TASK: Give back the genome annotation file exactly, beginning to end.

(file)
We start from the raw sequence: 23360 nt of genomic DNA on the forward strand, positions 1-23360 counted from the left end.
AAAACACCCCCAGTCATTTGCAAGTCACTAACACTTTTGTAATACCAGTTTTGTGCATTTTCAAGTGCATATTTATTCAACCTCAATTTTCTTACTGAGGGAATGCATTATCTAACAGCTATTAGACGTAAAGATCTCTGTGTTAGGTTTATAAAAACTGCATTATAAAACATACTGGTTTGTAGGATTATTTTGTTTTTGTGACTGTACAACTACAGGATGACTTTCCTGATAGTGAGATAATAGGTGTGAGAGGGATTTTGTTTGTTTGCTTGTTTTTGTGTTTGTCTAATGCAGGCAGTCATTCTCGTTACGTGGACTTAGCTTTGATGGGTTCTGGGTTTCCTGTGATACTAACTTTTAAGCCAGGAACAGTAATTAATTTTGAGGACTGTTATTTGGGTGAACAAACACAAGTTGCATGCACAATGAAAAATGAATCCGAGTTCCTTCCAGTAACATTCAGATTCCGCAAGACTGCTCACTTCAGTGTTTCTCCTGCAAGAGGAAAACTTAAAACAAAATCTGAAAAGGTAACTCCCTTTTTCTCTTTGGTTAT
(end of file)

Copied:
We start from the raw sequence: 23360 nt of genomic DNA on the forward strand, positions 1-23360 counted from the left end.
AAAACACCCCCAGTCATTTGCAAGTCACTAACACTTTTGTAATACCAGTTTTGTGCATTTTCAAGTGCATATTTATTCAACCTCAATTTTCTTACTGAGGGAATGCATTATCTAACAGCTATTAGACGTAAAGATCTCTGTGTTAGGTTTATAAAAACTGCATTATAAAACATACTGGTTTGTAGGATTATTTTGTTTTTGTGACTGTACAACTACAGGATGACTTTCCTGATAGTGAGATAATAGGTGTGAGAGGGATTTTGTTTGTTTGCTTGTTTTTGTGTTTGTCTAATGCAGGCAGTCATTCTCGTTACGTGGACTTAGCTTTGATGGGTTCTGGGTTTCCTGTGATACTAACTTTTAAGCCAGGAACAGTAATTAATTTTGAGGACTGTTATTTGGGTGAACAAACACAAGTTGCATGCACAATGAAAAATGAATCCGAGTTCCTTCCAGTAACATTCAGATTCCGCAAGACTGCTCACTTCAGTGTTTCTCCTGCAAGAGGAAAACTTAAAACAAAATCTGAAAAGGTAACTCCCTTTTTCTCTTTGGTTAT